Blistered and aching I move in towards Gravesend. How can a place not be anything like its name. A Sunday morning atmosphere of tranquillity over its High Street and environs. As I walk in for a fried breakfast and coffee, a huge container ship slides past in the distance like a forgotten dinosaur. Its motion out of sorts with the land. Its lazy,languid progress makes everything start to slow down. I eat the breakfast in a daze contemplating the movement of traffic up and down the river; the centuries of trade and invasions. I sense Gravesend as a willing spectator. A witness to whatever the river decides. The town nestles in tight to its side and watches.
Time to move inland and to my next night’s stop. Rochester. Cut by the River Medway it welcomes you with a view from a bridge. A Cold War Russian submarine lays on her side drinking in the views of the Cathedral and the town centre. Rochester submarine arrived there in the 1990’s from Folkestone ready for museum duty perhaps. But it was not to be. She lays alone and cold now with just memories and distant war cries echoing through her empty hull.
After a relaxed night of beer and sandwiches I prepare myself for The Day Of The Long Walk. Rochester to Faversham. 18 miles. One long straight push down Watling Street. There is a feeling of moving downhill towards Canterbury. An inevitability but also very tired legs and a mind that is wandering unfettered through space and time. I visit my dead mother. My daughter and girlfriend. I contemplate my working life and I allow clarity to appear. The rhythm of my walking and the toing and froing of the traffic creates an emptiness of peace. I vow to do this type of trip regularly. I need it.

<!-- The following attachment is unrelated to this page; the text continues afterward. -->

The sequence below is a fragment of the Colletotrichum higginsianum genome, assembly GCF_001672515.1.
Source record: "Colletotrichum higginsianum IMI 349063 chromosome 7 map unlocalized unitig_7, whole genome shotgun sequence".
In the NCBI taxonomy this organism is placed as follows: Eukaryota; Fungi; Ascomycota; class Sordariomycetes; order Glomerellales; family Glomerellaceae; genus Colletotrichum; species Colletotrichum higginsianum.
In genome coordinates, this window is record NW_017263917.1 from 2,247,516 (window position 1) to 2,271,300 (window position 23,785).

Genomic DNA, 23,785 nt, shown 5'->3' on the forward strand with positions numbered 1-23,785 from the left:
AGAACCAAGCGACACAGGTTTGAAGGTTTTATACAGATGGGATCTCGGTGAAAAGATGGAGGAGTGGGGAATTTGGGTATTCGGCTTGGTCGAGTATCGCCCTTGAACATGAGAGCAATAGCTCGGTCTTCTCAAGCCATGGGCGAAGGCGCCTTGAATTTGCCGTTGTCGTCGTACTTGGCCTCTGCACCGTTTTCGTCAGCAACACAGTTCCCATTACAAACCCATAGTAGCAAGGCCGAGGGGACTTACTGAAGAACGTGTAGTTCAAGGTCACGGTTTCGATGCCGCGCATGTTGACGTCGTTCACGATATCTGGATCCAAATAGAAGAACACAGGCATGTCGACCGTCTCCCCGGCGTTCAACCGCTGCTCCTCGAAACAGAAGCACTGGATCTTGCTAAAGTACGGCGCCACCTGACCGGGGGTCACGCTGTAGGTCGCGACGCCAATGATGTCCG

I see a scarpering rabbit. Beekeepers in action. Signs for Watling Street. Canterbury 14 miles. I trudge on the long walk into distant Faversham. For only this one occasion, driven by the exhaustion I’m starting to feel, I’ve pre-booked accommodation. Gladstone House. Mary the hostess supreme. She knows about my walk from the phone call booking and a hot bath of Epsom salts and foam is awaiting me. Comforts galore with plants and Buddhas scattered around a magnificent Town House just outside the town centre.
A beer in a small pub next to the brewery. Steak and Kidney pie. Then early to my room and sleep. I dream in a huge crisp sheeted bed of Steppenwolf and Hermann Hesse. A prowling beast on the plains unable to connect with the world as it is. Unable to be with its kind.
In the morning a magnificent breakfast and conversation with Mary. Ten miles to Canterbury Cathedral. The last stretch passes easily on my legs. Its just the need to see the cathedral spire that sits heavily with me. Where are you? Why are you taking so long to appear? Suddenly on a dual carriageway falling in towards the city centre I see it. On the horizon pointing to the sky. I wind it towards it. I feel my heart singing out. I actually feel a rush to my face and fingers of warm. “You’ve done it! You’ve done it! You’ve done it!” My voice is manifest in Canterbury. Physically I shout. I am my father, my mother, my teacher all. I love myself for once. At the foot of the cathedral I blow the spire a kiss and head for home. The crowds all unaware of what the solitary traveller has done. The whole journey from London to Canterbury took me three days. The train ride back to my home takes me three hours.
In those three hours I sit and constantly smile. My plans are clear. My canvas is blank. The solitary traveller returns to his friends and family complete with a new skin and a fresh life. Chaucer would have been proud of me.